This spring sign today went unnoticed for many years, one of many moth species that has been registered feeding on Salix caprea (goat willow / selje) in spring, soon to be in flower here: this is the satellite / bølgefly (Eupsilia transversa); it overwinters as an adult. I’ve recorded it over the last few years from 14th March to 2nd May and once in the autumn. Its larval food plants are a variety of broad-leaved trees and shrubs including blackthorn, hawthorn, hazel, field maple, sweet chestnut and elms (all of which are found in the garden).
The first bumblebees have been out in the garden this week on snowdrops and Crocus, here a tree bumblebee / trehumle (Bombus hypnorum), one of the commonest species here. It will too soon move over to goat willow (selje)!
Several species of bumblebee were queuing up for a turn on the Allium pskemense x cepa hybrid in the garden this afternoon:
North Pole? Yesterday I worked for the first time this year at the Væres Venner Community Garden where KVANN (Norwegian Seed Savers) and I are involved. When I arrived there was a pair of white wagtails (linerle) at the North Pole of the World Garden (I’ve planted mainly perennial vegetables geographically on a 12m diameter garden with the centre representing the north pole, marked by a pile of rocks) :)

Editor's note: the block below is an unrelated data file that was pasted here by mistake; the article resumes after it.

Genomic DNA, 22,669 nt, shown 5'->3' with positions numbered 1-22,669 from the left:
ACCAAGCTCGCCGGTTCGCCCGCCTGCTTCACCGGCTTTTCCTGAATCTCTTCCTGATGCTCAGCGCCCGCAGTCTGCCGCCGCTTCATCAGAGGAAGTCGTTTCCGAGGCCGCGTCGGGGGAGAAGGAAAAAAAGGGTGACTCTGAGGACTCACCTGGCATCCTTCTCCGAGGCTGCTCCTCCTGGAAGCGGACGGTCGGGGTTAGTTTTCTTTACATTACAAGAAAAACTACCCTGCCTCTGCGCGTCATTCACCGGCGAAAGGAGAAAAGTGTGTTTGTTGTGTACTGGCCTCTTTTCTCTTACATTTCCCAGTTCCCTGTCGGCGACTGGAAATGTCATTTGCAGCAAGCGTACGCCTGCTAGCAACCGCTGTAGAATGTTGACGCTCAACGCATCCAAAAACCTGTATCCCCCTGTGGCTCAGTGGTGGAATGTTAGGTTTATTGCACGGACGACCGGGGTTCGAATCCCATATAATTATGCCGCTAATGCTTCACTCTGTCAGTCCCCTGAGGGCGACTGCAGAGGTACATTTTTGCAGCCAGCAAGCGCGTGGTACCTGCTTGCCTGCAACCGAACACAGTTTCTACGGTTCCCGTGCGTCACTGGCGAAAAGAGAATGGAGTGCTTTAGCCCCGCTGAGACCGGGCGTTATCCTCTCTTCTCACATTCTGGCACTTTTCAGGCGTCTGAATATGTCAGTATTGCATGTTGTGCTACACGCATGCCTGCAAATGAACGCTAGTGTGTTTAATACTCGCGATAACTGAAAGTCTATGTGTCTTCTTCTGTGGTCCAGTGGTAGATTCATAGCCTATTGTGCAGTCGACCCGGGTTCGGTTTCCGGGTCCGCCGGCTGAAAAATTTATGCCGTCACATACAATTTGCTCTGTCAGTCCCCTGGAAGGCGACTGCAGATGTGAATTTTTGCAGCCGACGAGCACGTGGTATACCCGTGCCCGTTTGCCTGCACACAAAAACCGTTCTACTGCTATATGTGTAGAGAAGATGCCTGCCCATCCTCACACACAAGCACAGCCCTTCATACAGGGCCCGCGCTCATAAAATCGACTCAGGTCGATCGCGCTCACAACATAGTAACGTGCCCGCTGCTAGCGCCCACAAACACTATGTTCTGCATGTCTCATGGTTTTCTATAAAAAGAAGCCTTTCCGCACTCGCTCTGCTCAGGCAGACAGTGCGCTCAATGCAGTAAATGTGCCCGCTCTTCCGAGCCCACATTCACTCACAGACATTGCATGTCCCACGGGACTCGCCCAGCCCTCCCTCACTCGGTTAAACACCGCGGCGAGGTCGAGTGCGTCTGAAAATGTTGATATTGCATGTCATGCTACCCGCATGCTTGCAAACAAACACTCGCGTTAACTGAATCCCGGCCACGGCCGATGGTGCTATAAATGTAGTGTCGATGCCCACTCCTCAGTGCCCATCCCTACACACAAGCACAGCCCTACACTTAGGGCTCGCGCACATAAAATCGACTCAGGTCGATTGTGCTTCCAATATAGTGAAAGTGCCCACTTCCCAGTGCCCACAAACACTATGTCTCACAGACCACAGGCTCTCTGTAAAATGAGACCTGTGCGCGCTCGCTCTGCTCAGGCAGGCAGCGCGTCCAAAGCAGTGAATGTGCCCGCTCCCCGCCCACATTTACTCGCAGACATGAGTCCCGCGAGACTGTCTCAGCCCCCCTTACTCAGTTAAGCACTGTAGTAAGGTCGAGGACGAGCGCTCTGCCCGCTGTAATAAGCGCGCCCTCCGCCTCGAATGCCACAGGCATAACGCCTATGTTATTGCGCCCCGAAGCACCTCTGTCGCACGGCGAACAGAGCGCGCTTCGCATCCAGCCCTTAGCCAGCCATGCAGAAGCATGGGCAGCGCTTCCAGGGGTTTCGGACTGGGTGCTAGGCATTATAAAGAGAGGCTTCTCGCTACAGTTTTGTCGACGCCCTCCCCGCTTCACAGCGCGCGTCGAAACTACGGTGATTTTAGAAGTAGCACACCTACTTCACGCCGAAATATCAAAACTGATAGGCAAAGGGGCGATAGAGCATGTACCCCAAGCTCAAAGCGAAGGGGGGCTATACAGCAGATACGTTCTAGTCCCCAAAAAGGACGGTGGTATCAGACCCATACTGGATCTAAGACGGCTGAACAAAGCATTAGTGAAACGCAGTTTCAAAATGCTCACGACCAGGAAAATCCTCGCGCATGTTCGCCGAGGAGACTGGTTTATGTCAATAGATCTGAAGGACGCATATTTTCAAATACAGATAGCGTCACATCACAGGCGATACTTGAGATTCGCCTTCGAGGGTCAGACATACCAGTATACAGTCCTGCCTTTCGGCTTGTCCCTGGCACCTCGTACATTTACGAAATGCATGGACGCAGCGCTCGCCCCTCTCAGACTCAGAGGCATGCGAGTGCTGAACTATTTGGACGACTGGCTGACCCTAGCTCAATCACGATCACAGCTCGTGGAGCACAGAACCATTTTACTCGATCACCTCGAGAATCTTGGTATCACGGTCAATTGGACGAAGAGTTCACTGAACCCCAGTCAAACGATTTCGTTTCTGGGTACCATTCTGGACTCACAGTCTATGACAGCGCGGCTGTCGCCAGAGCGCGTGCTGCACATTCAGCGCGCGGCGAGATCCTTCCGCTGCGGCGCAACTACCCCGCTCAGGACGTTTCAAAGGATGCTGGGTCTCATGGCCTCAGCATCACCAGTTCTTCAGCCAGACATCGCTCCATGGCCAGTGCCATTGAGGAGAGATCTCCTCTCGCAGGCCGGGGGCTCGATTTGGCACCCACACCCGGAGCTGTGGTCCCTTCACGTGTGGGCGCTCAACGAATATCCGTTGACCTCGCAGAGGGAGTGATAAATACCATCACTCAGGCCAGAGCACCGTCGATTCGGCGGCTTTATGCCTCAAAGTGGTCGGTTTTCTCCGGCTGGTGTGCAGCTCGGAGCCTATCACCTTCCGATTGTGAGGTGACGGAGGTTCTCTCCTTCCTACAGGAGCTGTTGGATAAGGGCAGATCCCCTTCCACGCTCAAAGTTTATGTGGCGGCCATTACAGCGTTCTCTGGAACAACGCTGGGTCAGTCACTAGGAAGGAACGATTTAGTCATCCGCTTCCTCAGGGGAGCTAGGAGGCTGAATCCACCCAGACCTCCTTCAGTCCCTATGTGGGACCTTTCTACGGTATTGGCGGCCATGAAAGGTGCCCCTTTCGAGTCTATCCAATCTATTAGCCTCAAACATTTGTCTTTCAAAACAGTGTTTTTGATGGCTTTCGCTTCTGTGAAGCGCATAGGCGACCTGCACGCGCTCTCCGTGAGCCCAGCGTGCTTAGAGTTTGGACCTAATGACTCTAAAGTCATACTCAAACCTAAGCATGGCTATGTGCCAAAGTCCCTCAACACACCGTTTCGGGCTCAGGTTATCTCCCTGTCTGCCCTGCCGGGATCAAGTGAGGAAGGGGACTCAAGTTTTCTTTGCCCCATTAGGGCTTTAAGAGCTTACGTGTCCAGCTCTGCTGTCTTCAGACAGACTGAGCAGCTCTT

Otherwise, honey bees were active on a group of dwarf daffodils (påskeliljer), significantly earlier than other Narcissus:
First serious dig of the year preparing an area for potatoes, removing the last of the couch grass (kveke) roots (I hope) and planted about 30 Sarpo potatoes (Sarpo Mira and Sarpo Tominia). Also sowed broad beans, planted onion sets and caraway root (karve).
Overwintering of the 100+ fruit, berry and nut trees seems to be very good!
A dark green fritillary (aglaya perlemorvinge) and my second red-tailed bumlebee (steinhumle) on my Buddleja and Clematis vitalba (old man’s beard….not me!)
Yesterday, I registered red-tailed bee / steinhumle (Bombus lapidarius) for the first time at the community garden (Væres Venner), the first time in this part of Trondheim. This is a common species in the city and is probably the commonest bumblebee in the Allium garden at the botanical gardens. Today, I saw this species for the first time in my own garden, the first record in this area. It was on Allium pskemense, probably the most popular plant in my garden for bumblebees. In the second video you can see both the white-tailed bumblebee (Bombus lucorum; lys jordhumle) and tree bumblebee (Bombus hypnorum; trehumle). Please correct me if I’m wrong!
I didn’t expect to find a bumble bee feeding first thing this morning but I found this Bombus hypnorum (tree bumblebee/trehumle) busy visiting flowers of Ribes divaricatum and its selection Worcesterberry. The air temperature was about freezing…